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The Accuracy of Our Modern Bible (The Covenant & the Cross #22)

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Daniel Whyte III

Daniel Whyte III

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Today's passage of Scripture is John 6:68 which reads: "Then Simon Peter answered him, Lord, to whom shall we go? thou hast the words of eternal life."

Today's quote about the Bible is from Thomas Jefferson. He said: "I have always said that a studious perusal of the sacred volume will make better citizens, better fathers, and better husbands."

Our topic for today is titled: "The Accuracy of Our Modern Bible" from the book, "The Promise and the Blessing" by Dr. Michael A. Harbin.

One concern often expressed is, How do we know that the Bible available to us has been preserved accurately? Modern critics have noted that because the Bible was copied by hand so many times, differences arose in the manuscripts. Therefore, they have concluded, that the Bible cannot be trusted. However, careful study and evaluation shows just the opposite. While there are textual differences, for the most part, they are spelling or grammatical variations, easily explained. Further, when we examine the text carefully, we find that the foundational beliefs of Christianity are based on solid textual evidence; moreover, doctrines usually arise from a wide variety of passages.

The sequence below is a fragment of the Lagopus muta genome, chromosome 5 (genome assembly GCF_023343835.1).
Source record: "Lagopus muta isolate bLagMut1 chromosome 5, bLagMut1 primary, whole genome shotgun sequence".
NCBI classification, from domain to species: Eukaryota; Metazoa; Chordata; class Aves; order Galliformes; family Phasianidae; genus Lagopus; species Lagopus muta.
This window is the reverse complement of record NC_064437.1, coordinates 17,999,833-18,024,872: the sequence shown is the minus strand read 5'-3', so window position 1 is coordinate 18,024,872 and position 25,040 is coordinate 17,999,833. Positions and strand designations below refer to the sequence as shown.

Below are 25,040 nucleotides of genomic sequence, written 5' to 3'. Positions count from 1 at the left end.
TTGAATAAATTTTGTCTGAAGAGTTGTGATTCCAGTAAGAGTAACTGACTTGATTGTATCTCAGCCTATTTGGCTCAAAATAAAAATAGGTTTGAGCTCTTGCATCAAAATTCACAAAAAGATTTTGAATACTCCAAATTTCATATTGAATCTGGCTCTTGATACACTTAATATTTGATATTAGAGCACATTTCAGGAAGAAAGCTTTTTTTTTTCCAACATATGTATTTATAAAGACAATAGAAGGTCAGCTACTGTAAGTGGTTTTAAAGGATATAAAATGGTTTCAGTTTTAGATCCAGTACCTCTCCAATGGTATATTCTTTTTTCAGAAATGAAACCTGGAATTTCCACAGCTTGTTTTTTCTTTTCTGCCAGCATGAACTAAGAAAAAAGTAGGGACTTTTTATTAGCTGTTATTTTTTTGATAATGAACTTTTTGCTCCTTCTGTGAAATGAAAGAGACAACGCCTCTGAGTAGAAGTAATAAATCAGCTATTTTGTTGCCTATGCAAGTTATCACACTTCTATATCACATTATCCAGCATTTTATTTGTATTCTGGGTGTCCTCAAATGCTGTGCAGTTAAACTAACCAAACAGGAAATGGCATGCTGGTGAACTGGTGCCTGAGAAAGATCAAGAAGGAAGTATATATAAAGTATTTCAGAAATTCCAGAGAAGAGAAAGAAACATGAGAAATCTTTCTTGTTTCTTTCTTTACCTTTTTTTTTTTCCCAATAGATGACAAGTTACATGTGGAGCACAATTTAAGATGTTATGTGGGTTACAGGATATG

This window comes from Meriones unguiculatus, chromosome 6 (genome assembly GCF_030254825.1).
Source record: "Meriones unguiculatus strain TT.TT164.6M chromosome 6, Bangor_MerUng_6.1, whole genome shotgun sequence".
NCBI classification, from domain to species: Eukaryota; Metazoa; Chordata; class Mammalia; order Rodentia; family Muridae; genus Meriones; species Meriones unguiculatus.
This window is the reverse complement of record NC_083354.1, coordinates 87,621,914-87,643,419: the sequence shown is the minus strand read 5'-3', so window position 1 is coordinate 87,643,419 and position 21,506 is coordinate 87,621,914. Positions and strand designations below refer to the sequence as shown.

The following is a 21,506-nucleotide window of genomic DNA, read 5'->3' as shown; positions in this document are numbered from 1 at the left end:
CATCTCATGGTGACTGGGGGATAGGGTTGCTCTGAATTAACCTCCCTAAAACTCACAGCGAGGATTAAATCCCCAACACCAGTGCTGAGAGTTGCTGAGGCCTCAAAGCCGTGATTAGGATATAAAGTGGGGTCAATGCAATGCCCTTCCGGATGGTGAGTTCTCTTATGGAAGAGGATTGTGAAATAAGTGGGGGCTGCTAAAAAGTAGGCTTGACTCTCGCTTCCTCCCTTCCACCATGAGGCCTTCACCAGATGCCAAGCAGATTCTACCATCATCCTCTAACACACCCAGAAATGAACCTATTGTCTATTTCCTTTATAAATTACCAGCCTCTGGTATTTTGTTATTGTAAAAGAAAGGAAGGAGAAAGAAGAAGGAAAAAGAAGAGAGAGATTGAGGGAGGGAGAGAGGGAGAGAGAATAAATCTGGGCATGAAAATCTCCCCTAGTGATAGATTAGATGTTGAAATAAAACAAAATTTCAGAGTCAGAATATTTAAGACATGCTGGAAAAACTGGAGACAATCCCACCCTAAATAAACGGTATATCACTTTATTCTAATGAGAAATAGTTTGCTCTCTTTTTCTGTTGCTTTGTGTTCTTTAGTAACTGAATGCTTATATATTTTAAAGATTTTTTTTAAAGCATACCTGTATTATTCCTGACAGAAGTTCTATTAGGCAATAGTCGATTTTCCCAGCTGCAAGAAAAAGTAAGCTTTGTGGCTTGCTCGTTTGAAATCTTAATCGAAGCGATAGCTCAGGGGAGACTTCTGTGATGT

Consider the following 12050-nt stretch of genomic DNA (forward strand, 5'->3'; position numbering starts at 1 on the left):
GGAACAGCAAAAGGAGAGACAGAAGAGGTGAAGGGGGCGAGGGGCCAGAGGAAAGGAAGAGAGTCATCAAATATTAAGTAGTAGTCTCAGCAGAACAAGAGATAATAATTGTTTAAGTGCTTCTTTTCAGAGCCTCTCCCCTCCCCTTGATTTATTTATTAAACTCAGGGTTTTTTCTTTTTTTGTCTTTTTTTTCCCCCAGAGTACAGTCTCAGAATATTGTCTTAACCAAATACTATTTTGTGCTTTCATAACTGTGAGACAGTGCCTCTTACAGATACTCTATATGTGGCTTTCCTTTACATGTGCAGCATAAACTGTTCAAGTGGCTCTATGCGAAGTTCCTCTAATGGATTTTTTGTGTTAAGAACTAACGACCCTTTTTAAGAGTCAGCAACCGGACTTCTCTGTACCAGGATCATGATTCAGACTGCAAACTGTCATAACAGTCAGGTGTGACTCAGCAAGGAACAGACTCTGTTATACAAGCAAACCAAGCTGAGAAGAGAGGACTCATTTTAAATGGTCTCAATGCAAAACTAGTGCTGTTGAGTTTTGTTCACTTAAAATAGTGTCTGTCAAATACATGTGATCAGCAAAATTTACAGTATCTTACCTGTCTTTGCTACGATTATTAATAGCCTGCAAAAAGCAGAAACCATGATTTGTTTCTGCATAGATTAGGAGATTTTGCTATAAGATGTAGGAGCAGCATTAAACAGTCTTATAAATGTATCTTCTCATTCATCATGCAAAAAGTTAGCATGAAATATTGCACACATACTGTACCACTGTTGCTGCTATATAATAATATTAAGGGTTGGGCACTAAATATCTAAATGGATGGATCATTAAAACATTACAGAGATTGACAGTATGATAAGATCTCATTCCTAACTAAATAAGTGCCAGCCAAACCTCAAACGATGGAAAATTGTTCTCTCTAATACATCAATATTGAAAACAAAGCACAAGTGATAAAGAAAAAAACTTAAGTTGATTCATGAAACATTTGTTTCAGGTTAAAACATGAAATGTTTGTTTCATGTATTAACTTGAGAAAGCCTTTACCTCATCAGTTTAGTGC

Let us consider first the Old Testament text. Until just after World War II, the earliest Hebrew manuscripts we had for the Old Testament dated from about 900 AD. We did have several copies from this general time period, including the Leningrad Codex (named after its location in a museum in Leningrad) and the Aleppo Coda (from the city in Syria where it was found). These followed what is called the Masoretic text, named after the scribes who meticulously transcribed copy after copy. 

The Old Testament books, of course, were written from about the fifteenth to the fifth century BCE...

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